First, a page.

Many Chinese also take advantage of the extended New Year holiday to go abroad.  Following the announcement that travel restrictions would be lifted next month, Chinese people flocked to travel websites to book trips. But some of their favorite destinations will be tightening their controls on travelers from China due to the COVID surge. Japan, Malaysia, Taiwan and India have already announced requirements for negative COVID tests or 7-day quarantines for Chinese arrivals. The US may be following suit, blaming China’s “lack of transparent data” on its COVID surge.

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New ‘boil water’ notice in Jackson due to freeze. Four substations sabotaged in Washington State, leaving 14,000 without power. Iran protest movement marks 100 days.




New ‘boil water’ notice in Jackson due to freeze

Days of low temperatures and severe storms has wrought havoc over much of the US. Even Buffalo, NY, no stranger to harsh winter weather, has declared this the worst storm in the city’s history. In Western New York State, 27 people have died, 25 of them in Buffalo. This included many who froze to death in their cars after becoming stuck and then covered by snow.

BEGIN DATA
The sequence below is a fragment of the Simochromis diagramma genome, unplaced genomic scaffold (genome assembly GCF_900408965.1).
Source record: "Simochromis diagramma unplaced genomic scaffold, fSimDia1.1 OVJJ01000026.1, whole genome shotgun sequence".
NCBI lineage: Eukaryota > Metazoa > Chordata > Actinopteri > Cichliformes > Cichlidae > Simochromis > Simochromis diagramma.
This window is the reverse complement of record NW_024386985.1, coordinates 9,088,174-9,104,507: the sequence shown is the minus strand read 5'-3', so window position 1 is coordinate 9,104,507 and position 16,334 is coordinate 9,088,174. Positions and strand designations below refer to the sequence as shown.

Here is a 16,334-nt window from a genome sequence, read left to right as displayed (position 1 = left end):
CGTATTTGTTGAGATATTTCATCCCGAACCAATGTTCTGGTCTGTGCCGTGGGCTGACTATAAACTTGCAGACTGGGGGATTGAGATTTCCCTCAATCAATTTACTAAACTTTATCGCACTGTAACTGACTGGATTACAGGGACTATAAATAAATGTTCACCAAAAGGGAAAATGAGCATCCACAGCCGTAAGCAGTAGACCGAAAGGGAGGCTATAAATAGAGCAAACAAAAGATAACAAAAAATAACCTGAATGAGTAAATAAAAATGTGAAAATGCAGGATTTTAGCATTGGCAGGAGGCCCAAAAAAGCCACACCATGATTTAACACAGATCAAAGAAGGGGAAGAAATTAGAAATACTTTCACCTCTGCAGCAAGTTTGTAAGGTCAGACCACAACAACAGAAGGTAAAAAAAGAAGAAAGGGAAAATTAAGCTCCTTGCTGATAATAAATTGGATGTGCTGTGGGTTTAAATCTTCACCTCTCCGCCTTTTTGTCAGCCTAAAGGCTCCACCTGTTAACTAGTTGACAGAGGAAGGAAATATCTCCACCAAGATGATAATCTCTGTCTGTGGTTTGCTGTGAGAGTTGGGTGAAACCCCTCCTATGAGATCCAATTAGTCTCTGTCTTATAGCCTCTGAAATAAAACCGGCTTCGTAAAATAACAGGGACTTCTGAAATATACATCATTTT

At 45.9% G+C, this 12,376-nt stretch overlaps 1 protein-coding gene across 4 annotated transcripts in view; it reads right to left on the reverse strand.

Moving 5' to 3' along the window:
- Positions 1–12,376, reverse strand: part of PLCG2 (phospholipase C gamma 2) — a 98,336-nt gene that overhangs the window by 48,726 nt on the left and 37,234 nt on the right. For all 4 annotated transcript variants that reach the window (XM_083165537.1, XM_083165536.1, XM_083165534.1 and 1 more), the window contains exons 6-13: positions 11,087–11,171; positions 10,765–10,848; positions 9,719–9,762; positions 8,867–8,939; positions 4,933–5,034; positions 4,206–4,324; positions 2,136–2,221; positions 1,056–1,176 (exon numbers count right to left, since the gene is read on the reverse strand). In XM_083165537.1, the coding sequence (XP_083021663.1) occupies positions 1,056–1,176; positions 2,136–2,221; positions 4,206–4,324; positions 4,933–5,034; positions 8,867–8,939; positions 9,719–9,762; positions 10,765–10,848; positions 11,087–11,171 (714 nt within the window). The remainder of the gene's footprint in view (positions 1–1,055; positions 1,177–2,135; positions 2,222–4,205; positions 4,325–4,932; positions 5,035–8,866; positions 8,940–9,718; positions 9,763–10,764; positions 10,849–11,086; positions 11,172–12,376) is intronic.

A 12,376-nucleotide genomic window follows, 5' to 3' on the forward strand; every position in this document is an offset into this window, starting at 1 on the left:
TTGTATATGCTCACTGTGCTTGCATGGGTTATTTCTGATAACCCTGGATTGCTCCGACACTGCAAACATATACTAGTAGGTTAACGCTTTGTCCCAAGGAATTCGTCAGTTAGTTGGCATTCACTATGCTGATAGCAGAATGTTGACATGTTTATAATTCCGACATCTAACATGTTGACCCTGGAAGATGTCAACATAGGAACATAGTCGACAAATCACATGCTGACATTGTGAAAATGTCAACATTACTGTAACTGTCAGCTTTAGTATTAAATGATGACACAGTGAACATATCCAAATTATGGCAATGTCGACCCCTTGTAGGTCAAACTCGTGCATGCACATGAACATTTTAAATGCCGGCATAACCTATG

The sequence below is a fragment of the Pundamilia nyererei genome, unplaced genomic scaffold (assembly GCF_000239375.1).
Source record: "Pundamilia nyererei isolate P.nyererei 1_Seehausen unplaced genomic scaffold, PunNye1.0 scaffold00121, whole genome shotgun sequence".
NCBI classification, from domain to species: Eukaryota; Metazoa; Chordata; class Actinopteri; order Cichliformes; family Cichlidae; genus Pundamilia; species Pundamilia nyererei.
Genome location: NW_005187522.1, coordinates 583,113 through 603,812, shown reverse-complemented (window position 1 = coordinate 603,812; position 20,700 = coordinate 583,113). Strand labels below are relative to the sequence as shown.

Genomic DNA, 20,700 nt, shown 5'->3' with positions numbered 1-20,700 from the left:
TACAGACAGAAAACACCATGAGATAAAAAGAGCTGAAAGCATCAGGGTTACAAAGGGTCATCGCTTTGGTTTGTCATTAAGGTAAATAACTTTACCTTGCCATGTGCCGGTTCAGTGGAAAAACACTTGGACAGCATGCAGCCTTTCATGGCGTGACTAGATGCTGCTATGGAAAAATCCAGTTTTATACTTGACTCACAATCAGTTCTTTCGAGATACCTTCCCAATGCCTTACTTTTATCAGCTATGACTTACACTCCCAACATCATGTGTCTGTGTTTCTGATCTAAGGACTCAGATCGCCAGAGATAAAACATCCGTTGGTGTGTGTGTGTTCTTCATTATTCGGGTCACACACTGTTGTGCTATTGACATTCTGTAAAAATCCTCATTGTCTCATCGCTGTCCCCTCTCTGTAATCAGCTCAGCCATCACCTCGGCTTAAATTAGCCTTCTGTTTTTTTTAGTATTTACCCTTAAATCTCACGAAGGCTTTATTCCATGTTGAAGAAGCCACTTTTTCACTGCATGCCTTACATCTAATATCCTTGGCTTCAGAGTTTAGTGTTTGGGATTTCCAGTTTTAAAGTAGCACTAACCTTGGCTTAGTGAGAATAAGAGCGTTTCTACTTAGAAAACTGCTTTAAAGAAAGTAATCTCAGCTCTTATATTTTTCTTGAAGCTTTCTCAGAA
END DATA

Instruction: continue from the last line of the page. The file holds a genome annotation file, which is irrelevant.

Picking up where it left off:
Things haven’t been nearly as bad in Mississippi and the rest of the Southeast, but the region hasn’t been spared either. The antiquated and poorly-maintained water system in Jackson has suffered yet another weather-related blow, four months after the entire city lost water pressure for days this summer. Over the weekend, the city reported that water pressure was “fluctuating” due to the freeze. Now the entire city is under a “boil water” notice. In February 2021, a similar spate of freezing weather left much of the city without running water for days.